This doesn’t have much to do with creativity, except why I’m just thinking about getting started on something crafty. And I have no idea where my Velcro[TM] is. There was going to be a massive amount of clearing off spaces and organizing and decluttering, but I’ve been spending time with my funk and my laptop most of the day. I did go to a graduation party for an hour or so this morning, and did see the friends who tend to energize me, but I came back to sporadic fits of dishwasher loading, bill paying and piddling away the afternoon online.

I do have a project that’s a hair away from being finished, so I’ll get to it as soon as the cat gets off my arms. Just needed to talk about this energy stuff.

First one’s free, kid…

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First one’s free, kid…

So regular readers of this blog may remember (::cough::) that I was somewhat (::cough::) cranky on Sunday and not feeling the big creative love until sometime around 6 or 7 pm. Then I made a tie-dyed scarf with a new medium, plain ol’ food coloring.

Well, I got all charged up again and ended up making another five in one day, and I am loving them to pieces.

I love when that happens.

Here they are, with the one that started the whole frenzy.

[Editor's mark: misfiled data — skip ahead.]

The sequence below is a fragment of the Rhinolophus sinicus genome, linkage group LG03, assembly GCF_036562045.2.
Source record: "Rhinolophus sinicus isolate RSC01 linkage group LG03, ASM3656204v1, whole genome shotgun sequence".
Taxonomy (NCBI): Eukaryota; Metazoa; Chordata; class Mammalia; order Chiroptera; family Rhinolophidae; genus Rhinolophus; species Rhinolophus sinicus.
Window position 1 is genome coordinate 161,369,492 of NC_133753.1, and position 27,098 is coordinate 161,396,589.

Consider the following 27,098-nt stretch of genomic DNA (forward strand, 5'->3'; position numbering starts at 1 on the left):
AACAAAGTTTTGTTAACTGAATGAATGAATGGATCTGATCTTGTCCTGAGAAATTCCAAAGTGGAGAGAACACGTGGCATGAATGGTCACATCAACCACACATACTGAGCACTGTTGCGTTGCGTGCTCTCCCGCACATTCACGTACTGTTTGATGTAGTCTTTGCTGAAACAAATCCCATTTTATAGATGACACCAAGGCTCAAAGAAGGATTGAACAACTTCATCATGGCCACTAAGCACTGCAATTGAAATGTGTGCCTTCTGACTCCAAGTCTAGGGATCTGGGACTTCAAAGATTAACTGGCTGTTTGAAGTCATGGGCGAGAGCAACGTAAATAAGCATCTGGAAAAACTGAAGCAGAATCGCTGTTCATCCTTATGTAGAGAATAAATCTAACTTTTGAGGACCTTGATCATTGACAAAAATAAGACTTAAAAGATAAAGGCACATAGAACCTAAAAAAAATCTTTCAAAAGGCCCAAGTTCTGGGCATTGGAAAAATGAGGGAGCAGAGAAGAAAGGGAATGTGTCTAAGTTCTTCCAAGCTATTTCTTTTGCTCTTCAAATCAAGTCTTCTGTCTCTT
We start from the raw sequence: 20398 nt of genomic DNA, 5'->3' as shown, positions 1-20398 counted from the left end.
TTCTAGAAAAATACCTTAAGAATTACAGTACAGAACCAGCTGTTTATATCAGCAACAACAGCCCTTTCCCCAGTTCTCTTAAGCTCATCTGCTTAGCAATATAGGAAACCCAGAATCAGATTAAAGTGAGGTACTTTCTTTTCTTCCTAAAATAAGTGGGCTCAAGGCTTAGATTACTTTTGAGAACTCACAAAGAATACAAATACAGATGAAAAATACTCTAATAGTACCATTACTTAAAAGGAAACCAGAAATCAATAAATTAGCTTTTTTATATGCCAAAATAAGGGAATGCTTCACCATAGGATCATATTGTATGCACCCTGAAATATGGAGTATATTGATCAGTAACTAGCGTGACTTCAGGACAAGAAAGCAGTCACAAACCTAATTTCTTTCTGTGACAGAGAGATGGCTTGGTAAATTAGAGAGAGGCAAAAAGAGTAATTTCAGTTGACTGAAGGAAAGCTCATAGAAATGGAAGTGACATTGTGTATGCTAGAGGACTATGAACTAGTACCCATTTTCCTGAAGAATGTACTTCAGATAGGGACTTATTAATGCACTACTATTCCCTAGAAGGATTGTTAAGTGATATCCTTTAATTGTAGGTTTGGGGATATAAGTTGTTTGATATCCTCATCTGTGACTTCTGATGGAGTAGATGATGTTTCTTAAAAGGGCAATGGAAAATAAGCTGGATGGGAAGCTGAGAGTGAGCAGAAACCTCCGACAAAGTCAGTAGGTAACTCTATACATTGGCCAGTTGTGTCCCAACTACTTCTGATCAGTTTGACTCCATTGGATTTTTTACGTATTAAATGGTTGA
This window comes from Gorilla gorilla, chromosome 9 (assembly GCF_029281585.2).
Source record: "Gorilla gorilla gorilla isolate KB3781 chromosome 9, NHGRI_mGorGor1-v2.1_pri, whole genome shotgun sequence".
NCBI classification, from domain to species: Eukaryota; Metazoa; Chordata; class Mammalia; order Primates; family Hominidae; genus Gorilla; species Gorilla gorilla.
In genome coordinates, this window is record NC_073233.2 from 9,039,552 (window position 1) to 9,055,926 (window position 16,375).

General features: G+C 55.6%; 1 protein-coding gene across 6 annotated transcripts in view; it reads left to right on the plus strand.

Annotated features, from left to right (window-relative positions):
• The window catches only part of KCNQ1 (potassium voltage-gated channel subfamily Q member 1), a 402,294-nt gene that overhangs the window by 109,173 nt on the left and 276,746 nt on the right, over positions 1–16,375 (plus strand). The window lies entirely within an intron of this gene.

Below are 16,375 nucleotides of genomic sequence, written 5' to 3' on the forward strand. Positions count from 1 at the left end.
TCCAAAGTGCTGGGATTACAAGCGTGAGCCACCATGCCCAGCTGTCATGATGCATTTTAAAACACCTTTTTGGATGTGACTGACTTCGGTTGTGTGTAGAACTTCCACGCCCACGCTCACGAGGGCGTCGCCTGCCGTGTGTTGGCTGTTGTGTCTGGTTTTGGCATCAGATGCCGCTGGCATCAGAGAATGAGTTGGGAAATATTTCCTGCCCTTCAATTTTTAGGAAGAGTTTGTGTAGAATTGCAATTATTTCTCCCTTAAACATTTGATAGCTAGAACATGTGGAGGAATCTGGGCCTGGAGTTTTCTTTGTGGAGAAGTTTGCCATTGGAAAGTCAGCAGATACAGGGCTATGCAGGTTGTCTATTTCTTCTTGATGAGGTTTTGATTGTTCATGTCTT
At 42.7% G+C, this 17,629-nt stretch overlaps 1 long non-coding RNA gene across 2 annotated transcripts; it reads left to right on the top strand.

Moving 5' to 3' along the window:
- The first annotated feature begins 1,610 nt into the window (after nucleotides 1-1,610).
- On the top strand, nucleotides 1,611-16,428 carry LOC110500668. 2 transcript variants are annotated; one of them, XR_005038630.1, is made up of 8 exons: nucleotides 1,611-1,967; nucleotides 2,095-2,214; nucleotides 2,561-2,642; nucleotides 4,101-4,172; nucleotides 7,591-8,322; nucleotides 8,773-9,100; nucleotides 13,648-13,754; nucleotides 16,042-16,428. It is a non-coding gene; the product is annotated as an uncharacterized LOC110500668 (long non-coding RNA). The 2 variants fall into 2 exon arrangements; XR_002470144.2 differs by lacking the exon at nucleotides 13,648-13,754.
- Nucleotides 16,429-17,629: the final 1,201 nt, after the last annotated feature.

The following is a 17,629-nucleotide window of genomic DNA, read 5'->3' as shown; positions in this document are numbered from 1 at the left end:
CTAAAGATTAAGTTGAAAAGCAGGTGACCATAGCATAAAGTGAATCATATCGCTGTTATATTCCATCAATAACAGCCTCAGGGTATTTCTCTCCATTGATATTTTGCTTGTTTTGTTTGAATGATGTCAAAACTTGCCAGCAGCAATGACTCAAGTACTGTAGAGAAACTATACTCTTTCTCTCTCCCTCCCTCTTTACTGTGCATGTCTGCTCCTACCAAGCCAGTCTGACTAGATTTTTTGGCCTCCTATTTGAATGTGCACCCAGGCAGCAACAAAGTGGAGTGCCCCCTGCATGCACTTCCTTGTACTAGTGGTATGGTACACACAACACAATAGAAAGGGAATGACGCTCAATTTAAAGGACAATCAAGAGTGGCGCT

The dye packages have little charts telling you how to make other colors, so I tried my hand. My first attempt was stormy blue. I didn’t stir the color mix up after pouring in the hot water, so I got this scarf that still has separate patches of the color component — and I love it.

Imperfection FOR THE WIN.

The apricot scarf I stirred the component colors better, but due to the small container dye method (which I love), it still has a nicely watercolor effect. Apricot, you may be fascinated to know, comes from mixing GREEN AND PINK.

WAIT. WHAT?

Will try to post more colors another time.

This weekend will be interesting. I’ve got a bunch of things yet to make for Wiscon, plus getting the house in order for a guest in a week. Must also sneak over to my flea market booth and see how I’m doing!